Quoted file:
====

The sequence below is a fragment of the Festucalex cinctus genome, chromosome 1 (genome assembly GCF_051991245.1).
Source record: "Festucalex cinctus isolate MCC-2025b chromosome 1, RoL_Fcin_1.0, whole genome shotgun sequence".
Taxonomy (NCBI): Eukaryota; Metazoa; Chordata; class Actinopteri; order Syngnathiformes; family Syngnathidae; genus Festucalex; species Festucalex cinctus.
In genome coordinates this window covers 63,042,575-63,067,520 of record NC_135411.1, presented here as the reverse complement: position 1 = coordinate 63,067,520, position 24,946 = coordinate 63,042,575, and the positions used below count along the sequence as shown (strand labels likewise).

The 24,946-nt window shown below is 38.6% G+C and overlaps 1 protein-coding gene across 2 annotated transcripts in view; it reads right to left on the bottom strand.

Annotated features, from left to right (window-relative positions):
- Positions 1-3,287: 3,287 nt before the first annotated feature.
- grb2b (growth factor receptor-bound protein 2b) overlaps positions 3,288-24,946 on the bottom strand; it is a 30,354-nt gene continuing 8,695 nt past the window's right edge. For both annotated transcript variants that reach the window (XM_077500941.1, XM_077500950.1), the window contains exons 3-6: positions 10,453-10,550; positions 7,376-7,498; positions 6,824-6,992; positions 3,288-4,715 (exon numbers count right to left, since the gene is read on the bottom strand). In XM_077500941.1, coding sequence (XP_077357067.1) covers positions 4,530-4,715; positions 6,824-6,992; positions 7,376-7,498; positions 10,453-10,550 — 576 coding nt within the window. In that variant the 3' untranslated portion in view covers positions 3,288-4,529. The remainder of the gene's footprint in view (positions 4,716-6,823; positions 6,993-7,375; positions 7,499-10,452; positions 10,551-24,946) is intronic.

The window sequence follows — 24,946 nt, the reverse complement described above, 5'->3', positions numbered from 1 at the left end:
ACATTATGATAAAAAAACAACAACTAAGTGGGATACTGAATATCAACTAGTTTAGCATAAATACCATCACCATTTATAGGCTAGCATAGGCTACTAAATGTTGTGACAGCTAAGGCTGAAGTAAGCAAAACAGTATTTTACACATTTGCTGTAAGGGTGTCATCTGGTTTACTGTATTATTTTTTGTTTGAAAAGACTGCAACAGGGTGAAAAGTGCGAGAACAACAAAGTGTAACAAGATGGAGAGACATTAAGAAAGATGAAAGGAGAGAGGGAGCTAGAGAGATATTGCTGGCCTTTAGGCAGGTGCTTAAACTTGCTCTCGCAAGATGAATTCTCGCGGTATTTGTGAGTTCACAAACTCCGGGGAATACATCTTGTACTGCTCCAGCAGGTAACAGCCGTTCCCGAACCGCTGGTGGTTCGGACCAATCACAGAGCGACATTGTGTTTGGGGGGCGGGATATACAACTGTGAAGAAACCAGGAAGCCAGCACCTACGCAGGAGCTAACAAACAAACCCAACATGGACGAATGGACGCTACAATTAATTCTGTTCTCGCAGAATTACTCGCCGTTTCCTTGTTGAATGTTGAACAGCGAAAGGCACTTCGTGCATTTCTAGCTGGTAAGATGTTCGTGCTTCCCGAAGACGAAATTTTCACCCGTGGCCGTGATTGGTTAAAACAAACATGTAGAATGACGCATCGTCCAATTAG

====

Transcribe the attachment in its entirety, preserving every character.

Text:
The sequence below is a fragment of the Festucalex cinctus genome, chromosome 1 (genome assembly GCF_051991245.1).
Source record: "Festucalex cinctus isolate MCC-2025b chromosome 1, RoL_Fcin_1.0, whole genome shotgun sequence".
Taxonomy (NCBI): Eukaryota; Metazoa; Chordata; class Actinopteri; order Syngnathiformes; family Syngnathidae; genus Festucalex; species Festucalex cinctus.
In genome coordinates this window covers 63,042,575-63,067,520 of record NC_135411.1, presented here as the reverse complement: position 1 = coordinate 63,067,520, position 24,946 = coordinate 63,042,575, and the positions used below count along the sequence as shown (strand labels likewise).

The 24,946-nt window shown below is 38.6% G+C and overlaps 1 protein-coding gene across 2 annotated transcripts in view; it reads right to left on the bottom strand.

Annotated features, from left to right (window-relative positions):
- Positions 1-3,287: 3,287 nt before the first annotated feature.
- grb2b (growth factor receptor-bound protein 2b) overlaps positions 3,288-24,946 on the bottom strand; it is a 30,354-nt gene continuing 8,695 nt past the window's right edge. For both annotated transcript variants that reach the window (XM_077500941.1, XM_077500950.1), the window contains exons 3-6: positions 10,453-10,550; positions 7,376-7,498; positions 6,824-6,992; positions 3,288-4,715 (exon numbers count right to left, since the gene is read on the bottom strand). In XM_077500941.1, coding sequence (XP_077357067.1) covers positions 4,530-4,715; positions 6,824-6,992; positions 7,376-7,498; positions 10,453-10,550 — 576 coding nt within the window. In that variant the 3' untranslated portion in view covers positions 3,288-4,529. The remainder of the gene's footprint in view (positions 4,716-6,823; positions 6,993-7,375; positions 7,499-10,452; positions 10,551-24,946) is intronic.

The window sequence follows — 24,946 nt, the reverse complement described above, 5'->3', positions numbered from 1 at the left end:
ACATTATGATAAAAAAACAACAACTAAGTGGGATACTGAATATCAACTAGTTTAGCATAAATACCATCACCATTTATAGGCTAGCATAGGCTACTAAATGTTGTGACAGCTAAGGCTGAAGTAAGCAAAACAGTATTTTACACATTTGCTGTAAGGGTGTCATCTGGTTTACTGTATTATTTTTTGTTTGAAAAGACTGCAACAGGGTGAAAAGTGCGAGAACAACAAAGTGTAACAAGATGGAGAGACATTAAGAAAGATGAAAGGAGAGAGGGAGCTAGAGAGATATTGCTGGCCTTTAGGCAGGTGCTTAAACTTGCTCTCGCAAGATGAATTCTCGCGGTATTTGTGAGTTCACAAACTCCGGGGAATACATCTTGTACTGCTCCAGCAGGTAACAGCCGTTCCCGAACCGCTGGTGGTTCGGACCAATCACAGAGCGACATTGTGTTTGGGGGGCGGGATATACAACTGTGAAGAAACCAGGAAGCCAGCACCTACGCAGGAGCTAACAAACAAACCCAACATGGACGAATGGACGCTACAATTAATTCTGTTCTCGCAGAATTACTCGCCGTTTCCTTGTTGAATGTTGAACAGCGAAAGGCACTTCGTGCATTTCTAGCTGGTAAGATGTTCGTGCTTCCCGAAGACGAAATTTTCACCCGTGGCCGTGATTGGTTAAAACAAACATGTAGAATGACGCATCGTCCAATTAG